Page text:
Nebraska Corn Farmers’ Frustration with EPA Continues Following Biofuels Requirement Release

Howells-Dodge7LINCOLN, Neb. – After a very lengthy deferment, Nebraska corn farmers are frustrated with the U.S. Environmental Protection Agency’s (EPA) recent release of the proposed 2015 and 2016 Renewable Volume Obligation (RVO) figures. Once again the EPA reveals their flawed tactics in implementing the federal Renewable Fuel Standard (RFS) by proposing to cut the corn ethanol obligation. EPA proposes to adjust the conventional biofuel requirements in the RFS passed by Congress downward by more than 1.5 billion gallons.

“It is disappointing to see the methodology behind this long overdue proposal. EPA is continuing to play into the hands of the oil industry,” said Tim Scheer, farmer from St. Paul, Nebraska and Chairman of the Nebraska Corn Board. “Family farmers have responded to ethanol demand by using technology to produce larger crops and grow more with less. Yet, the EPA still chose to side with the oil industry and decrease the RFS levels, ignoring the fact that American farmers can easily supply enough corn to meet the RFS requirements previously set forth.”

The long-awaited 2015 and 2016 RFS proposals increase the overall use of biofuels over the two-year period; however, the levels are below what Congress had mandated in the original legislation. The proposed RVO level for conventional ethanol in 2015 is 13.4 billion gallons and 14.0 billion gallons for 2016. Nevertheless, congressional statue dictates that RVO levels for both 2015 and 2016 should be at 15 billion gallons.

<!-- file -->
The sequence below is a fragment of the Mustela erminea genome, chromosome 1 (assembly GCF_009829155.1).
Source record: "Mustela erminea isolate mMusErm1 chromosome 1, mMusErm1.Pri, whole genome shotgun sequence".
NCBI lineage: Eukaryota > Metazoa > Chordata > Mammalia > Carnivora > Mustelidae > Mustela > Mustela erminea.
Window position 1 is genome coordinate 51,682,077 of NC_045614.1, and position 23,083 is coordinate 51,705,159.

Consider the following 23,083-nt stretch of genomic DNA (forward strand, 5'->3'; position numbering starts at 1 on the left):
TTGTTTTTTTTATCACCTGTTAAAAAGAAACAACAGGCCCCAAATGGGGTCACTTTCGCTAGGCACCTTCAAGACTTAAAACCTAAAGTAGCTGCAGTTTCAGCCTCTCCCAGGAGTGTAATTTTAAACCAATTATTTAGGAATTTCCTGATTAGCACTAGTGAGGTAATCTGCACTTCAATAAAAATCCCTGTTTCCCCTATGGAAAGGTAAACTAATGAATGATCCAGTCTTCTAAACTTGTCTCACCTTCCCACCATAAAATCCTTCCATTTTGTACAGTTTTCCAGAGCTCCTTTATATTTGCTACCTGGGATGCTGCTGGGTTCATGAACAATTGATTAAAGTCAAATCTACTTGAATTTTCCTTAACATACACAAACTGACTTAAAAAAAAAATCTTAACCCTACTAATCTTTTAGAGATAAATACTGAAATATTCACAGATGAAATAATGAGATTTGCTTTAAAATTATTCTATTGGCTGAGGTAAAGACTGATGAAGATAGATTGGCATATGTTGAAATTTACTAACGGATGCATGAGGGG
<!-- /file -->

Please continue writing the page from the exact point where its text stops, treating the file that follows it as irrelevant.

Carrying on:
These proposed figures represent nearly 1 billion bushels in lost corn demand and 8.5 million tons of distillers grains (DG) that the livestock industry will not have access to.

“All the work and investment that Nebraska corn and livestock farmers have put into building the ethanol industry is at risk. We’ve already seen corn prices drift at or below the cost of production and cutting the use of corn for ethanol could drive prices even lower. This decision could also idle capacity and restrict access to the distillers grain market for the livestock sector,” Scheer added.

The RFS is one of our nation’s most successful energy programs and is working exactly as designed. It has reduced greenhouse gas emissions, decreased our reliance on foreign oil, lowered gasoline prices for consumers, increased economic stability in rural American and spurred innovation in advanced and cellulosic biofuels.

“It might be expected that farmers would be frustrated about this, but every American should be upset as well,” said Larry Mussack, farmer from Decatur, Nebraska and President of the Nebraska Corn Growers Association. “The RFS is federal policy that has been very beneficial to our country, and there is no reason we should not stay on course to increase the diversity of our nation’s transportation fuel supply and help keep down costs at the pump.”

Mussack also added, “American farmers and consumers were promised the opportunity to utilize an American-made, cleaner, renewable alternative to oil. This proposal not only ignores that agreement, but diminishes the cost-saving options that ethanol provides in the marketplace for consumers.”

Once the proposal has been posted to the Federal Register, comments will be accepted with the EPA planning to issue the final volume requirements in November, 2015.

The Nebraska Corn Board is funded and managed by Nebraska corn farmers. Producers invest in the program at a rate of 1/2 of a cent per bushel of corn sold. Nebraska corn checkoff funds are invested in programs of market development, research, promotion and education.

The Nebraska Corn Growers Association (NeCGA) is a grassroots commodity organization that works to enhance the profitability of corn producers. NeCGA has more than 2,400 dues paying members in Nebraska. NeCGA is affiliated with the National Corn Growers Association, which has more than 36,000 dues paying members nationwide.

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